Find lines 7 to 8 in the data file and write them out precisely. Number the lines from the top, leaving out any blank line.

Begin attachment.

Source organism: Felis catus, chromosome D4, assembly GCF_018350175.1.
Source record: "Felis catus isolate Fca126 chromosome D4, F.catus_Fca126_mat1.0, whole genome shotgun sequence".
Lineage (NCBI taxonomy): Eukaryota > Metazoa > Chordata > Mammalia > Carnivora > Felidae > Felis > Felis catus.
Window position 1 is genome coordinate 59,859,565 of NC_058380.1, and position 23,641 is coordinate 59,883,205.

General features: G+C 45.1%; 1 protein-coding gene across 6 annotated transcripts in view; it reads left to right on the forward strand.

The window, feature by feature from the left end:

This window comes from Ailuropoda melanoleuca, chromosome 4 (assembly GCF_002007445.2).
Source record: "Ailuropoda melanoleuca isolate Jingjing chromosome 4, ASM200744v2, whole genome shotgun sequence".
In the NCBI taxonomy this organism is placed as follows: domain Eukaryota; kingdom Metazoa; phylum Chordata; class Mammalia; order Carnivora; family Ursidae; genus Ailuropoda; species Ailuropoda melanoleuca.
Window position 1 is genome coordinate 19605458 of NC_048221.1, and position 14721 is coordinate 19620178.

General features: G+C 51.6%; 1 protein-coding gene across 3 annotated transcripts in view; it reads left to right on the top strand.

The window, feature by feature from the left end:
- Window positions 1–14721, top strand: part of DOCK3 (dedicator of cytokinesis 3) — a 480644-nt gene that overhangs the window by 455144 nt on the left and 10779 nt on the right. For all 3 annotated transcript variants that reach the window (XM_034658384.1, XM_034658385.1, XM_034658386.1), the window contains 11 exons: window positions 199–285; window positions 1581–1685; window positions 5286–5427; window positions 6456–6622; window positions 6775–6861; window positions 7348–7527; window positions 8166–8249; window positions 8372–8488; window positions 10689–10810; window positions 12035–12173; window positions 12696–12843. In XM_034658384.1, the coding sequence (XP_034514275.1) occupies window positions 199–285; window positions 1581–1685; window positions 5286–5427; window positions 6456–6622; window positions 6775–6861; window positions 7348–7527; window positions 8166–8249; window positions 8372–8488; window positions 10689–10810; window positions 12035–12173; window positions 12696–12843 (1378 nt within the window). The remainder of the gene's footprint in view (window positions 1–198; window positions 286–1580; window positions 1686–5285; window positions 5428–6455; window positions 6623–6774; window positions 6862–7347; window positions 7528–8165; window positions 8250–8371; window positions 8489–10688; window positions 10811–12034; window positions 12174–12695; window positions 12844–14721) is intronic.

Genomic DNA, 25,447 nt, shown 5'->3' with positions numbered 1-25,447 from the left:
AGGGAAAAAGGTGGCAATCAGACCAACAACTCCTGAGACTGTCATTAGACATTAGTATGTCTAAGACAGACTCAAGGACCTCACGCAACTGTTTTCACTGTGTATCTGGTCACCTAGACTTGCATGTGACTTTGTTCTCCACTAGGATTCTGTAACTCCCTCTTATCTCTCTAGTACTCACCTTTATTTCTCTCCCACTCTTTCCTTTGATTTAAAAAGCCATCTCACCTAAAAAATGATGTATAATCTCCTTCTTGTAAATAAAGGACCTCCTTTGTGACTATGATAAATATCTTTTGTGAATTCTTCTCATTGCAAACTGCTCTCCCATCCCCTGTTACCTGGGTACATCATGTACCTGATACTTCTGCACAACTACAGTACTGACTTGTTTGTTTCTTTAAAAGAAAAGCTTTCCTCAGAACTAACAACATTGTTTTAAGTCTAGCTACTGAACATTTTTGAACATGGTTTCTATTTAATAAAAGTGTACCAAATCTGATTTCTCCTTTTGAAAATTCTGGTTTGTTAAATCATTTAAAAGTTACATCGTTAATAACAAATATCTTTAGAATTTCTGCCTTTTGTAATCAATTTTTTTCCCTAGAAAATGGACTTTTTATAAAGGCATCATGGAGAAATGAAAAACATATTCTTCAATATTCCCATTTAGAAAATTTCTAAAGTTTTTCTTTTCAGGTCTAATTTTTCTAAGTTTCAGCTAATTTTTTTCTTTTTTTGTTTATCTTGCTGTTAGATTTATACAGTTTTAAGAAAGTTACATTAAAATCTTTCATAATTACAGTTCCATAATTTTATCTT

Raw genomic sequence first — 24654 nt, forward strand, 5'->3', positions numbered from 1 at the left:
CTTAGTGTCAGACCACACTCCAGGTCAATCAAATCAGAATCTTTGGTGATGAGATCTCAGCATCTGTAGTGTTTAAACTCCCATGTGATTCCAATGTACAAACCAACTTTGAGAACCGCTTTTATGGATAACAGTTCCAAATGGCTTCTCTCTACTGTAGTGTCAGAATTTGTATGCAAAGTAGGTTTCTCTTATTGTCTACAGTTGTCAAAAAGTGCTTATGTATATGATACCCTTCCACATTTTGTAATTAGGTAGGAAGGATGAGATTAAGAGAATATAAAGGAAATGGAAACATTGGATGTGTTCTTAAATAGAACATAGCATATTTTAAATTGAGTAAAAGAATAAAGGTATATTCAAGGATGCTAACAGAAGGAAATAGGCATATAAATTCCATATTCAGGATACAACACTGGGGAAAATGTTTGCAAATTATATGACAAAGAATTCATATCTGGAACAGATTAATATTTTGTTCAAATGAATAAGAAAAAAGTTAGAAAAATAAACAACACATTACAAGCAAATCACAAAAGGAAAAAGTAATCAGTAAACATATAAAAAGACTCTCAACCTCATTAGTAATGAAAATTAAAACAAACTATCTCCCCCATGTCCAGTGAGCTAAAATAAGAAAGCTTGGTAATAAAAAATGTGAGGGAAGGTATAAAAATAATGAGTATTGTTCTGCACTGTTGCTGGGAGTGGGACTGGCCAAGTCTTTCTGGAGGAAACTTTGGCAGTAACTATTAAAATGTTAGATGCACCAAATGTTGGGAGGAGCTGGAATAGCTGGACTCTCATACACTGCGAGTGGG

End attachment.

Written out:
This window comes from Ailuropoda melanoleuca, chromosome 4 (assembly GCF_002007445.2).
Source record: "Ailuropoda melanoleuca isolate Jingjing chromosome 4, ASM200744v2, whole genome shotgun sequence".